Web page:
The Consumer Privacy Bill Of Rights And Target Marketing
The Obama administration recently introduced a proposal that aims to provide consumers with better protection when sharing their personal information with websites online. Dubbed the Consumer Privacy Bill of Rights, the proposal is generating a lot of discussion and has already garnered the support of internet superpowers such as Google, Microsoft, and Yahoo. One of the biggest areas the new bill focuses on is targeting, a practice that has become common in the marketing world.
Do Not Track Evolves
Many pundits are viewing the Consumer Privacy Bill of Rights as an extension of the Do Not Track initiative, a policy privacy advocates first proposed to the FTC back in 2007. The main result of the movement was the creation of new features, particularly buttons that allow users to opt-out of having third-party websites track their online activity via their browsers. Internet marketers fought hard against the proposal, even going as far as to widely adopt Tremor Video’s Ad Choices option, which lets users opt-out of video-based display ads. Unfortunately for them, their efforts have fallen on deaf ears as Congress and privacy buffs in general don’t have much faith in the self regulation approach.
- The Do Not Track movement appears to be moving forward in the form of the Consumer Privacy Bill of Rights, and while it strives to eliminate the use of a technology marketers regularly use to target users with tailored advertisements, online tracking will live on.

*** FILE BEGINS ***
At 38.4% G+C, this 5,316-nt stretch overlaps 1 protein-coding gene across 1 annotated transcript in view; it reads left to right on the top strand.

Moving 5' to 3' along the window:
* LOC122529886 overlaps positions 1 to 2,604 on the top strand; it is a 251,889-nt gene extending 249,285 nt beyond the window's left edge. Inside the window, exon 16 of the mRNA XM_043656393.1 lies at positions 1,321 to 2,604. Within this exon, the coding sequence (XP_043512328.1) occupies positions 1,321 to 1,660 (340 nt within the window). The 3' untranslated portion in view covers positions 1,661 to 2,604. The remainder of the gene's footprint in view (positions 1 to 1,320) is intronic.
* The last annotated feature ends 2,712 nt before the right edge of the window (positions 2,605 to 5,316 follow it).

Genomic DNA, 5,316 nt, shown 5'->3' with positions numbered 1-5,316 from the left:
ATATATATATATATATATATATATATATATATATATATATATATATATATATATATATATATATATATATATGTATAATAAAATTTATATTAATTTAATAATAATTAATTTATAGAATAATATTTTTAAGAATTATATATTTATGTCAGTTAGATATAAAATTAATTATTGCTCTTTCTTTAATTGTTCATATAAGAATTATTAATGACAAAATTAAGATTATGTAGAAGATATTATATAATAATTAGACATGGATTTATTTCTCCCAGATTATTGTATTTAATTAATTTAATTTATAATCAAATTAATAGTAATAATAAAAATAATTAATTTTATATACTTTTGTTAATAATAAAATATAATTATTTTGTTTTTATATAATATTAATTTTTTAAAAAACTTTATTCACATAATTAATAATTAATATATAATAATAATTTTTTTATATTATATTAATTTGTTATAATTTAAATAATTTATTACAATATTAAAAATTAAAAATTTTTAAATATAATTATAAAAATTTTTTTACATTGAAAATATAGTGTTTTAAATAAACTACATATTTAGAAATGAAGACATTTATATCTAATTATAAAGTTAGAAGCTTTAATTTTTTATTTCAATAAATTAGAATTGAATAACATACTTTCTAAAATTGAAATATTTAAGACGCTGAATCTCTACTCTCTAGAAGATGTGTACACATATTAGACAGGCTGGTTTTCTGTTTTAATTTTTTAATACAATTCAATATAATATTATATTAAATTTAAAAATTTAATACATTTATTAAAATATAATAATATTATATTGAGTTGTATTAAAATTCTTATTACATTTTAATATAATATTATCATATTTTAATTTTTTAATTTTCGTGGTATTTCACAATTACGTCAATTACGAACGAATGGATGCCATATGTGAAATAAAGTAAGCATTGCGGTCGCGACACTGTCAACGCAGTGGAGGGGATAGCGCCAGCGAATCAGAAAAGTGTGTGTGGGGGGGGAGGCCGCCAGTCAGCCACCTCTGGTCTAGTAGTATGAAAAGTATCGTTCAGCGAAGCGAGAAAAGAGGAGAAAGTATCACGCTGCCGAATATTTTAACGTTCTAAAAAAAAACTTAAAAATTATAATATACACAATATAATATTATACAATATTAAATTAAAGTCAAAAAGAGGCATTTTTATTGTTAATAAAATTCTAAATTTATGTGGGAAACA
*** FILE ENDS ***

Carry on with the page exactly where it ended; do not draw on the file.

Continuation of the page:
- According to reports, the bill will still allow sites to track and subsequently collect data for market research and product development purposes.
- Another interesting point relates to data usage across Facebook and Google. From the looks of it, the Consumer Privacy Bill of Rights will impose no changes on marketers utilizing data from the like or +1 button to target internet users.
No doubt, the proposed Consumer Privacy Bill of Rights has a lot of legs to it, but it all boils down to internet users having more control of their personal data. Lawmakers are aiming to arm consumers with freedoms such as the ability to know the fine details of privacy and security policies, correct inaccuracies in the data marketers have about them, and even limit the personal information they share. Seeing that many of the features lawmakers are pushing for already exist in some form, the real question is whether the Consumer Privacy Bill of Rights will prompt action from the users it aims to protect.
Where Do We Go From Here?
The Consumer Privacy Bill of Rights is supported by some of the internet’s biggest players so more than likely, it will eventually receive the greenlight from Congress. Should it pass, the legislation will be enforced by the FTC and state attorney generals from individual states. Having support from the internet community doesn’t necessarily mean the proposal is a good thing for online business, meaning marketers and their advocates will likely be watching the ongoing developments very closely.